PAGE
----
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Womb City is an Afrofuturist horror following Nelah, a woman living in high surveillance and technologically advanced Botswana. In this age, peoples' consciousness can outlive their bodies, "hopping" from one body to another. Nelah, whose body previously was occupied by a person who committed crimes, must constantly prove herself "pure" and crime-free through daily tests, a microchip that tracks her every movement, and a yearly review that predicts any "future crimes" she may commit as well. Despite this, Nelah has carved a life for herself -- she and her husband are going to finally have a daughter, her architecture firm is award-winning... Except, she's far from happy. When one drug-induced night of debauchery ends in horror, Nelah must figure out how to save her loved ones - all while grappling with the scream buried deep within her as she navigates a deeply misogynistic society.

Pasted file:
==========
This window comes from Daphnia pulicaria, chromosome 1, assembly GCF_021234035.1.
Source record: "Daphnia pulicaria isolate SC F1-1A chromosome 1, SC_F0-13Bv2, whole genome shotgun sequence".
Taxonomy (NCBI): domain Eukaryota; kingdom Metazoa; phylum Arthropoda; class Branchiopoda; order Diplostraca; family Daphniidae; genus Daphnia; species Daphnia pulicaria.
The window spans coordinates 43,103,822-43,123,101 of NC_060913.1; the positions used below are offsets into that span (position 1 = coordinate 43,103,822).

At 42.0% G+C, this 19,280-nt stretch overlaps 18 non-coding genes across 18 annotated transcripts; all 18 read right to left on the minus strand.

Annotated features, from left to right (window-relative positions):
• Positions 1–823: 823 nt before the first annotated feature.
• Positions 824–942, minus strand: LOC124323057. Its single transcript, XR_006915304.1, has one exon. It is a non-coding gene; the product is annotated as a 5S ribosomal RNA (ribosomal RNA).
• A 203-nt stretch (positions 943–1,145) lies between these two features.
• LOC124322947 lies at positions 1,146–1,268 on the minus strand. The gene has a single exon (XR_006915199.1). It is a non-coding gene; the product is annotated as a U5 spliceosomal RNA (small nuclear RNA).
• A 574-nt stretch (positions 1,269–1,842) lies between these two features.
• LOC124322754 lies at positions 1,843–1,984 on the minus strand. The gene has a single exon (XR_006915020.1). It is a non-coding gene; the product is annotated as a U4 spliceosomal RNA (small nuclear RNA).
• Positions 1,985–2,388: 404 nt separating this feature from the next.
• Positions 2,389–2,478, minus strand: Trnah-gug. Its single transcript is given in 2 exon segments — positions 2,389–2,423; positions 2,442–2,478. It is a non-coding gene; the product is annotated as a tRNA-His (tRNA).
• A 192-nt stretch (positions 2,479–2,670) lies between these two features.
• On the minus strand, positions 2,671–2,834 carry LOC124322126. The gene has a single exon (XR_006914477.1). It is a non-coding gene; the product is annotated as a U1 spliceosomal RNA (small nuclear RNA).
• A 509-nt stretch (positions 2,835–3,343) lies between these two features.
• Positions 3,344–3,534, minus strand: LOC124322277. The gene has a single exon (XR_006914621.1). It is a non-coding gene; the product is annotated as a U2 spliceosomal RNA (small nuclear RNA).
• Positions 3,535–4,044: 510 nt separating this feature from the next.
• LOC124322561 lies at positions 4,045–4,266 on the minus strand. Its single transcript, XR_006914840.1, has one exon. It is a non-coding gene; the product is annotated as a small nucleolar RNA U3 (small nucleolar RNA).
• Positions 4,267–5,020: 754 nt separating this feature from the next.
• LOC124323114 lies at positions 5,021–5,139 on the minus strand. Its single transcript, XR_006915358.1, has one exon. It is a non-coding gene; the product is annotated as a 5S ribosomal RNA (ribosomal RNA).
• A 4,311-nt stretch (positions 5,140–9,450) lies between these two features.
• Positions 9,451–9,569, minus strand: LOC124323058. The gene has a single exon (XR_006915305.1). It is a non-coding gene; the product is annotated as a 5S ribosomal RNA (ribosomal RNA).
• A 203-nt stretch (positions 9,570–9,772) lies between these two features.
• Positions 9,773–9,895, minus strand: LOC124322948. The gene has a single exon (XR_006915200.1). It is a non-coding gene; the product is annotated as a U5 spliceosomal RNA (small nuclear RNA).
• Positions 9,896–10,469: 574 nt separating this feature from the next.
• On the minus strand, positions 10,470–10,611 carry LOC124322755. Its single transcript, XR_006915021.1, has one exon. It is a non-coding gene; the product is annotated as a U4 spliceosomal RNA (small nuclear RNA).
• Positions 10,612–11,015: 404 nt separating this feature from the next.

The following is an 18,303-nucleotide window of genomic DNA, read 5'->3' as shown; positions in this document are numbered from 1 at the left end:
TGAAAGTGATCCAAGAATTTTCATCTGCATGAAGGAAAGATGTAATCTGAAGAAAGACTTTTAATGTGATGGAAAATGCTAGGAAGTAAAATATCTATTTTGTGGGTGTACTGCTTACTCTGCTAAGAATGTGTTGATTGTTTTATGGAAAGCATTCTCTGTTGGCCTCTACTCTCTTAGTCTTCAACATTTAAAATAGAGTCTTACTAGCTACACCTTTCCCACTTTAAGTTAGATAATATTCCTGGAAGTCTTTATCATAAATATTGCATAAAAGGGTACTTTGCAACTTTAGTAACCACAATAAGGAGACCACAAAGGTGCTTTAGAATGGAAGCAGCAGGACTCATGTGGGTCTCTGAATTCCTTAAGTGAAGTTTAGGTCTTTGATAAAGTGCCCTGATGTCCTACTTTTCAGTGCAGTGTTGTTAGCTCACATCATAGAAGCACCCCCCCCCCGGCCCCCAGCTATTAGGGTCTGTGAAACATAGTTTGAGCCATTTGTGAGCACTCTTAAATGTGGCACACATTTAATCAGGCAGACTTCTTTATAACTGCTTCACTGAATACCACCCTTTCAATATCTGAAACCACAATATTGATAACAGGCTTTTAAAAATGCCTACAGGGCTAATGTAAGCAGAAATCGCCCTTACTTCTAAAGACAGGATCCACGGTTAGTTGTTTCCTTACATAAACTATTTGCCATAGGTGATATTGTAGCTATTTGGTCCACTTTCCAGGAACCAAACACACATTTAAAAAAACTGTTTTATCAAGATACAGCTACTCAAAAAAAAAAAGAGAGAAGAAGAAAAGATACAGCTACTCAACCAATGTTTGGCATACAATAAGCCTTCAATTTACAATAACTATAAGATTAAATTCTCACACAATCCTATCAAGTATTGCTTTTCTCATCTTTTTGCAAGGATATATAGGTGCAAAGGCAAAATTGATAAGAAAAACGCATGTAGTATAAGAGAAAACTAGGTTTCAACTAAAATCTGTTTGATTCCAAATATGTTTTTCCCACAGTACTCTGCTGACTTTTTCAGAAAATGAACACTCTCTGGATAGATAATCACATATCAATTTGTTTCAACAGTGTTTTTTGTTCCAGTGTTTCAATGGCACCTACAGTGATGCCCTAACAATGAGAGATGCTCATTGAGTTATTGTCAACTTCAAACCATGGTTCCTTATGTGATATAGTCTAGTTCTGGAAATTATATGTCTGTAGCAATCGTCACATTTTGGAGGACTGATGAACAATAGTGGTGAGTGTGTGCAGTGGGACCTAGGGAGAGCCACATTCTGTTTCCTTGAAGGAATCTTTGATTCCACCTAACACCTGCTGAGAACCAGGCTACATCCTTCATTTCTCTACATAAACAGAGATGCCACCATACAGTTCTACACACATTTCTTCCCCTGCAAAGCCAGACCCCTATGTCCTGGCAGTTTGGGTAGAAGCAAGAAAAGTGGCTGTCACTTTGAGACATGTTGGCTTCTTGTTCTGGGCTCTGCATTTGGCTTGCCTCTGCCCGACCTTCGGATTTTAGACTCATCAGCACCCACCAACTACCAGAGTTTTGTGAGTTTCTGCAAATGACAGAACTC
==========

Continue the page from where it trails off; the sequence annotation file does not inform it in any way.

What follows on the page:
Tsamaase is definitely a writer to watch. This Botswana is intense, and the logic behind its surveillance status doesn't seem far from where we are now. However, Nelah's personality and motivations constantly shift and make it very difficult to root for her or understand her actions. This, alongside the length of the novel, make the story tiring to follow after a while. Nelah will do x, then there will be a lamenting of misogyny and police state, then Nelah will completely move on from x.

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Thank you to NetGalley for the opportunity to read this debut novel.